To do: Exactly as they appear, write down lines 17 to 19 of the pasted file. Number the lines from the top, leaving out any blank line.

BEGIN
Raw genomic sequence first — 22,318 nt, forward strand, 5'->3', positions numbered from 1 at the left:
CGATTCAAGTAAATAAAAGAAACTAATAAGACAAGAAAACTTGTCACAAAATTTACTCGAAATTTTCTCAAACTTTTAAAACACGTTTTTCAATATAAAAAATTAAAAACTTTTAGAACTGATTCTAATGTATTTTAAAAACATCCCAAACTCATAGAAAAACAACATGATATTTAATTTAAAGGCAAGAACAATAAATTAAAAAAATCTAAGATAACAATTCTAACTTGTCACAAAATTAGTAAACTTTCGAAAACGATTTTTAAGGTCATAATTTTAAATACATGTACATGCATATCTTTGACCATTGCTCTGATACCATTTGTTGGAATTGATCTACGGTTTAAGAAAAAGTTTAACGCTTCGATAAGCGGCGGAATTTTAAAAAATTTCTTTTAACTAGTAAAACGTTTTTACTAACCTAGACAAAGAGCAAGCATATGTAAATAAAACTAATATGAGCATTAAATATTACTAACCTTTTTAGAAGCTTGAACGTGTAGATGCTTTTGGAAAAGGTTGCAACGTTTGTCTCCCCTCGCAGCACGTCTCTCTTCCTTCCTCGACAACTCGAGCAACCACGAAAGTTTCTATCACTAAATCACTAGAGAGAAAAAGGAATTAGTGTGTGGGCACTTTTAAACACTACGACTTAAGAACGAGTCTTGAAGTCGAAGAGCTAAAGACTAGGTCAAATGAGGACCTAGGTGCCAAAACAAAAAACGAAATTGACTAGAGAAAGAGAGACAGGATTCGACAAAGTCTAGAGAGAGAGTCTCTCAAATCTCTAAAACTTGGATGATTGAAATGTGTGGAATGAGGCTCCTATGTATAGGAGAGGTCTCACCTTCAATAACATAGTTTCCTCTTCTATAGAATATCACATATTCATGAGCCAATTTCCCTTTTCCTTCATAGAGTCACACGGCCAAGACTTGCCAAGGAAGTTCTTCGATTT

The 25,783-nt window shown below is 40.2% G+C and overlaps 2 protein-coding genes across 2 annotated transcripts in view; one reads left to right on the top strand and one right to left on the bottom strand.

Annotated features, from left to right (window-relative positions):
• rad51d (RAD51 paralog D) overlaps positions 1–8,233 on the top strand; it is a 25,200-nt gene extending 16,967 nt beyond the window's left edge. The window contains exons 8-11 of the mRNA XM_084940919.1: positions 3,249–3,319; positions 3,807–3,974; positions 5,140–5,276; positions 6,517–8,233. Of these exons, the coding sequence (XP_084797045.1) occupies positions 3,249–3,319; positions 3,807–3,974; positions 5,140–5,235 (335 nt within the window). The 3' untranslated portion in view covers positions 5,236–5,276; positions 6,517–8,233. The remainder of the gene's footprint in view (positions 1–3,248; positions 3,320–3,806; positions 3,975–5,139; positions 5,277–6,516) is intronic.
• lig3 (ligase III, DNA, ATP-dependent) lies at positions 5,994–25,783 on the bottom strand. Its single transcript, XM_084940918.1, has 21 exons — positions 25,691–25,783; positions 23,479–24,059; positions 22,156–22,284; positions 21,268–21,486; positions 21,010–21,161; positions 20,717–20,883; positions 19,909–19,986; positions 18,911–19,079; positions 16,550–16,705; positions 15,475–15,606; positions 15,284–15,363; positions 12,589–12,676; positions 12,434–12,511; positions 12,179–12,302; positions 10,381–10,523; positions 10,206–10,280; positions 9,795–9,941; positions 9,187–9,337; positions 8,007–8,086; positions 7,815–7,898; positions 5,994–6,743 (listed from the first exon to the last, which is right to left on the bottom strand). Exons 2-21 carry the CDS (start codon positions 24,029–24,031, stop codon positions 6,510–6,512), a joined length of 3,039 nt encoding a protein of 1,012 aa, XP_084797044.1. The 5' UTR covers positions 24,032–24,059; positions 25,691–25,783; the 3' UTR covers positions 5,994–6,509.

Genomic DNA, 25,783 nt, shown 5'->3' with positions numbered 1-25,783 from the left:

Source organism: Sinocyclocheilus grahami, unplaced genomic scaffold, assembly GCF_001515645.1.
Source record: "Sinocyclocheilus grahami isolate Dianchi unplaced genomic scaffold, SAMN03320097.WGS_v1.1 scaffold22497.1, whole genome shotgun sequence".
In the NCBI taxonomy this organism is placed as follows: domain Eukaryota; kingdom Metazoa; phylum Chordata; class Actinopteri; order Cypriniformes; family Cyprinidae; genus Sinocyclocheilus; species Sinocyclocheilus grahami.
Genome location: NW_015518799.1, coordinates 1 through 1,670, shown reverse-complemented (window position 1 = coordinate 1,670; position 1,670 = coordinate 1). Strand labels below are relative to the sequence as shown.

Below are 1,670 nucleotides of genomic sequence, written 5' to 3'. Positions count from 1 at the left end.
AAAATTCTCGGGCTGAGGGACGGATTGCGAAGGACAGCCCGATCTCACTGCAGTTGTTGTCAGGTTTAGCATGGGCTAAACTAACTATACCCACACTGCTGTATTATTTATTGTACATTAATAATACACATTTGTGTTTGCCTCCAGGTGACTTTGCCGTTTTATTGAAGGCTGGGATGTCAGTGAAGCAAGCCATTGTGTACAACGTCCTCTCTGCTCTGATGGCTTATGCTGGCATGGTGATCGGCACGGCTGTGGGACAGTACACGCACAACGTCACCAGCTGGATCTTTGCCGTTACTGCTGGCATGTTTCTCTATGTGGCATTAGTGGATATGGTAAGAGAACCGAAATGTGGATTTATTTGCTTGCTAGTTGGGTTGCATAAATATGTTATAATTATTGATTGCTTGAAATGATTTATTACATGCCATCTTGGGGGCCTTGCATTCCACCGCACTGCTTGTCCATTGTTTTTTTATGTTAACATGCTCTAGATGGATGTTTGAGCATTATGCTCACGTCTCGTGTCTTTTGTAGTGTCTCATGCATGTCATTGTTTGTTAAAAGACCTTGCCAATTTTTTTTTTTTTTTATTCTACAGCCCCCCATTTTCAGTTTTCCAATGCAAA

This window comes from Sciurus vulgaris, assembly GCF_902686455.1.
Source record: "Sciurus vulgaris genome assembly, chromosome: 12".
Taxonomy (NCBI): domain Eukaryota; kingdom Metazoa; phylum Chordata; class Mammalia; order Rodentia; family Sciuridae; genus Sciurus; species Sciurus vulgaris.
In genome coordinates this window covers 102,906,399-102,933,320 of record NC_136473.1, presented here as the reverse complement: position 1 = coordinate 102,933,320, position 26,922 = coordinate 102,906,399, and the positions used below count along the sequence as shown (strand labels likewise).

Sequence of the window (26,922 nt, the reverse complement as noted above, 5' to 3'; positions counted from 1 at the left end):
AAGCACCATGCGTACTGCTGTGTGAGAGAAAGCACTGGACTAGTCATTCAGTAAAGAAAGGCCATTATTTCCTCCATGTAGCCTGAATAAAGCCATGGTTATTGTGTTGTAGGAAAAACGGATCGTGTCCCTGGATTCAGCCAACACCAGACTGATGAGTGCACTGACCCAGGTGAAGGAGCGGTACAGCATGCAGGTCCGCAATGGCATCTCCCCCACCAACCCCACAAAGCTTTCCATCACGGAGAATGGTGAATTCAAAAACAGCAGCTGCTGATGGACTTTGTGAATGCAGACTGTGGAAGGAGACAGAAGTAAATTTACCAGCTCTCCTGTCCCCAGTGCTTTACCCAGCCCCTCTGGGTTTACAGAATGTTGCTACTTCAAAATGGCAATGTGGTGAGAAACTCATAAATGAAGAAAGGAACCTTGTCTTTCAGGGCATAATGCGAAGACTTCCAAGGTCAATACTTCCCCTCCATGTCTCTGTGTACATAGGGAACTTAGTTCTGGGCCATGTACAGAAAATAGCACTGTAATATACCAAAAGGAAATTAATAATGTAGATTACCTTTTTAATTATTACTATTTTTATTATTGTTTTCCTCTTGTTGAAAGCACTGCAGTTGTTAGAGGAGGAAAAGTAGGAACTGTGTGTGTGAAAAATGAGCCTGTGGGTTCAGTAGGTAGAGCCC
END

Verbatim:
In genome coordinates this window covers 102,906,399-102,933,320 of record NC_136473.1, presented here as the reverse complement: position 1 = coordinate 102,933,320, position 26,922 = coordinate 102,906,399, and the positions used below count along the sequence as shown (strand labels likewise).

Sequence of the window (26,922 nt, the reverse complement as noted above, 5' to 3'; positions counted from 1 at the left end):
AAGCACCATGCGTACTGCTGTGTGAGAGAAAGCACTGGACTAGTCATTCAGTAAAGAAAGGCCATTATTTCCTCCATGTAGCCTGAATAAAGCCATGGTTATTGTGTTGTAGGAAAAACGGATCGTGTCCCTGGATTCAGCCAACACCAGACTGATGAGTGCACTGACCCAGGTGAAGGAGCGGTACAGCATGCAGGTCCGCAATGGCATCTCCCCCACCAACCCCACAAAGCTTTCCATCACGGAGAATGGTGAATTCAAAAACAGCAGCTGCTGATGGACTTTGTGAATGCAGACTGTGGAAGGAGACAGAAGTAAATTTACCAGCTCTCCTGTCCCCAGTGCTTTACCCAGCCCCTCTGGGTTTACAGAATGTTGCTACTTCAAAATGGCAATGTGGTGAGAAACTCATAAATGAAGAAAGGAACCTTGTCTTTCAGGGCATAATGCGAAGACTTCCAAGGTCAATACTTCCCCTCCATGTCTCTGTGTACATAGGGAACTTAGTTCTGGGCCATGTACAGAAAATAGCACTGTAATATACCAAAAGGAAATTAATAATGTAGATTACCTTTTTAATTATTACTATTTTTATTATTGTTTTCCTCTTGTTGAAAGCACTGCAGTTGTTAGAGGAGGAAAAGTAGGAACTGTGTGTGTGAAAAATGAGCCTGTGGGTTCAGTAGGTAGAGCCC